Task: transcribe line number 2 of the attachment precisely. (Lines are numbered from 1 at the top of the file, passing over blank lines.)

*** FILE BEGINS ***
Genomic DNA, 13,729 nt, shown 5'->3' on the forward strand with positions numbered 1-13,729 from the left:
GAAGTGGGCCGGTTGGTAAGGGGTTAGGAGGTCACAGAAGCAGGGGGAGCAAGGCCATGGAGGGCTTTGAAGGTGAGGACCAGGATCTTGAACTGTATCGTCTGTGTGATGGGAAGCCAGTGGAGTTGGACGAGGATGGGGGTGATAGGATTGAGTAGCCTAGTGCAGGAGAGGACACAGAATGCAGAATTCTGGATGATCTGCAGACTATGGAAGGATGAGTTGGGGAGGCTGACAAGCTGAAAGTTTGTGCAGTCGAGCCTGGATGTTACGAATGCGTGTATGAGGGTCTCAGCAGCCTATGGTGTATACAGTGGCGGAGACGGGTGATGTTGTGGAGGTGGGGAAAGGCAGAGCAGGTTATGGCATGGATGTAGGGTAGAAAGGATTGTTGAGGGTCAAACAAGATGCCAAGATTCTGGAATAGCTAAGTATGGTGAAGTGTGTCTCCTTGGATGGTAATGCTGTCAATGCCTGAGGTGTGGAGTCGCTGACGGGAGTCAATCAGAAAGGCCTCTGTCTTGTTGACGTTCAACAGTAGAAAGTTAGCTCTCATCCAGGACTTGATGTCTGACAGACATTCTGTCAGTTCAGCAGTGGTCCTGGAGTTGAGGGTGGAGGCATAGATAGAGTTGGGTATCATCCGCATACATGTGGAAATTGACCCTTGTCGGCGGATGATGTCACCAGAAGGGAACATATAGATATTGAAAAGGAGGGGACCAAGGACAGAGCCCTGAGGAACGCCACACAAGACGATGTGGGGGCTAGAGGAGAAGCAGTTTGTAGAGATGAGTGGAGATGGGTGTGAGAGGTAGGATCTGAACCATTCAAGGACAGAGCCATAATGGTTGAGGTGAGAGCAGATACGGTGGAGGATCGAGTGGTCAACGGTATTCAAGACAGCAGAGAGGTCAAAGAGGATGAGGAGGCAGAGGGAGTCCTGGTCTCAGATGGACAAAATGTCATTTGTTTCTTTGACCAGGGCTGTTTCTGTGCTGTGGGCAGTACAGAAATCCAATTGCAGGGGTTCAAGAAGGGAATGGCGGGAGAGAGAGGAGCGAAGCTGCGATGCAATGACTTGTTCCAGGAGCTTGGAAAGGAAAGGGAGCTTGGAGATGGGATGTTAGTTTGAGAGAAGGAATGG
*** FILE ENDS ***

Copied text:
GAAGTGGGCCGGTTGGTAAGGGGTTAGGAGGTCACAGAAGCAGGGGGAGCAAGGCCATGGAGGGCTTTGAAGGTGAGGACCAGGATCTTGAACTGTATCGTCTGTGTGATGGGAAGCCAGTGGAGTTGGACGAGGATGGGGGTGATAGGATTGAGTAGCCTAGTGCAGGAGAGGACACAGAATGCAGAATTCTGGATGATCTGCAGACTATGGAAGGATGAGTTGGGGAGGCTGACAAGCTGAAAGTTTGTGCAGTCGAGCCTGGATGTTACGAATGCGTGTATGAGGGTCTCAGCAGCCTATGGTGTATACAGTGGCGGAGACGGGTGATGTTGTGGAGGTGGGGAAAGGCAGAGCAGGTTATGGCATGGATGTAGGGTAGAAAGGATTGTTGAGGGTCAAACAAGATGCCAAGATTCTGGAATAGCTAAGTATGGTGAAGTGTGTCTCCTTGGATGGTAATGCTGTCAATGCCTGAGGTGTGGAGTCGCTGACGGGAGTCAATCAGAAAGGCCTCTGTCTTGTTGACGTTCAACAGTAGAAAGTTAGCTCTCATCCAGGACTTGATGTCTGACAGACATTCTGTCAGTTCAGCAGTGGTCCTGGAGTTGAGGGTGGAGGCATAGATAGAGTTGGGTATCATCCGCATACATGTGGAAATTGACCCTTGTCGGCGGATGATGTCACCAGAAGGGAACATATAGATATTGAAAAGGAGGGGACCAAGGACAGAGCCCTGAGGAACGCCACACAAGACGATGTGGGGGCTAGAGGAGAAGCAGTTTGTAGAGATGAGTGGAGATGGGTGTGAGAGGTAGGATCTGAACCATTCAAGGACAGAGCCATAATGGTTGAGGTGAGAGCAGATACGGTGGAGGATCGAGTGGTCAACGGTATTCAAGACAGCAGAGAGGTCAAAGAGGATGAGGAGGCAGAGGGAGTCCTGGTCTCAGATGGACAAAATGTCATTTGTTTCTTTGACCAGGGCTGTTTCTGTGCTGTGGGCAGTACAGAAATCCAATTGCAGGGGTTCAAGAAGGGAATGGCGGGAGAGAGAGGAGCGAAGCTGCGATGCAATGACTTGTTCCAGGAGCTTGGAAAGGAAAGGGAGCTTGGAGATGGGATGTTAGTTTGAGAGAAGGAATGG